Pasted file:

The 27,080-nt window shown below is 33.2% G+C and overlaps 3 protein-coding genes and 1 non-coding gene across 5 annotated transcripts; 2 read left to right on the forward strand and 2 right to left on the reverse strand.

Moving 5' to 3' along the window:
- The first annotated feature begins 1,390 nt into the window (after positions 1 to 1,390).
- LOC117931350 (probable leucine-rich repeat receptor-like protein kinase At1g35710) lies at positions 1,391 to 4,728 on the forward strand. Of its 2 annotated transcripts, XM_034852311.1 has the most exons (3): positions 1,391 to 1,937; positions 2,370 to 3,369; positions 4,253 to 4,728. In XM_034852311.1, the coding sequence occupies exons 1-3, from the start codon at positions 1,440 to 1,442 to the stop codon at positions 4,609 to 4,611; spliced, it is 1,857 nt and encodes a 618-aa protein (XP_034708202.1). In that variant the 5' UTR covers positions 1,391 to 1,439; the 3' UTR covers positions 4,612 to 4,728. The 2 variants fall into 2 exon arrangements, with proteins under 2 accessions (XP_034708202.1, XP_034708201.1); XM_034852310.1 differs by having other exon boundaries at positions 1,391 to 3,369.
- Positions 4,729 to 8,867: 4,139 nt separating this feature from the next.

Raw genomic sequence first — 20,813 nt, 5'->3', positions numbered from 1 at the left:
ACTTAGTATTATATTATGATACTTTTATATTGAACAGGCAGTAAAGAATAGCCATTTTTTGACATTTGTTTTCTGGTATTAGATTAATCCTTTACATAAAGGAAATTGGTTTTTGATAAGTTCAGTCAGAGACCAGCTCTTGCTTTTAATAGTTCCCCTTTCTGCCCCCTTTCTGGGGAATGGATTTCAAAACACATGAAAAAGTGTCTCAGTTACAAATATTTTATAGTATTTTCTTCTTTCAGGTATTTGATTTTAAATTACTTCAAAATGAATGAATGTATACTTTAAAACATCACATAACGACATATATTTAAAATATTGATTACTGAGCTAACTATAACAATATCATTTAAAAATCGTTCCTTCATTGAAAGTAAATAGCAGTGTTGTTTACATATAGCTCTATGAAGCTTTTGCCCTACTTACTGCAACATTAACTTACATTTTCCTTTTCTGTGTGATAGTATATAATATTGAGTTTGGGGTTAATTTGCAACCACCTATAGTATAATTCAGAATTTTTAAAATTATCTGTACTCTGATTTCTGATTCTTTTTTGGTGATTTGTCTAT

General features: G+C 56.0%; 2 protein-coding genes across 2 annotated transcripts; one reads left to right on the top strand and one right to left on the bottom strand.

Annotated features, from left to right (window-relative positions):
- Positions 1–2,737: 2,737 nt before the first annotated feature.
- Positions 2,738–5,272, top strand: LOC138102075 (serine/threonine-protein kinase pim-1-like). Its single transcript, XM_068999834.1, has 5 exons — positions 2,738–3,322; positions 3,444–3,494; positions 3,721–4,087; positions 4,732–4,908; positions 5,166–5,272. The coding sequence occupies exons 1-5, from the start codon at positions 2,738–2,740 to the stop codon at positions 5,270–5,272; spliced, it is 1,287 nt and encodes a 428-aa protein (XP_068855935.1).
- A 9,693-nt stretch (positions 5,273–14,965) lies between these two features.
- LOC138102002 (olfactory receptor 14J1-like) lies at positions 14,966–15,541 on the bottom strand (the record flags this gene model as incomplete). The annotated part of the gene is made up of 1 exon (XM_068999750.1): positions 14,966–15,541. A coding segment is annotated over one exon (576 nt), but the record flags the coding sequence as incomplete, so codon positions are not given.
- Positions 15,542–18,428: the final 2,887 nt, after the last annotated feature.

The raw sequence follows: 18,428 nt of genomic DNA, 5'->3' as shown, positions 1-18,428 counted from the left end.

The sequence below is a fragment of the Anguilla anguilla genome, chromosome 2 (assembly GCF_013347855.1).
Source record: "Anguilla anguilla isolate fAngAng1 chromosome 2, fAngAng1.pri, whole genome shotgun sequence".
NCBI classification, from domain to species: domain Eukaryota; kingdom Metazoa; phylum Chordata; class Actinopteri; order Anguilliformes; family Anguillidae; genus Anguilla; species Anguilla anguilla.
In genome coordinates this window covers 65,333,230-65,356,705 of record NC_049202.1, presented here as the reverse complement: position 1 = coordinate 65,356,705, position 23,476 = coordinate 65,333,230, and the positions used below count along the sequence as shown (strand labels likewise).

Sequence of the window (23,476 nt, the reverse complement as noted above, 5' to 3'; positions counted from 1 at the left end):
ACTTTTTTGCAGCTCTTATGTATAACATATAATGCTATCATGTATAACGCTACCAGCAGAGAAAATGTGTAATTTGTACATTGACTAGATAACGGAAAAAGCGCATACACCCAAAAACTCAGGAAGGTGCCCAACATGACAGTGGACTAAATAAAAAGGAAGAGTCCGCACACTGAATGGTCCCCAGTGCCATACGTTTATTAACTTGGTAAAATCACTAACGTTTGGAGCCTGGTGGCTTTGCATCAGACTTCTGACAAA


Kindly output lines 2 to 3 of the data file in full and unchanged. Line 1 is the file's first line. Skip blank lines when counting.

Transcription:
Moving 5' to 3' along the window:
- The first annotated feature begins 1,390 nt into the window (after positions 1 to 1,390).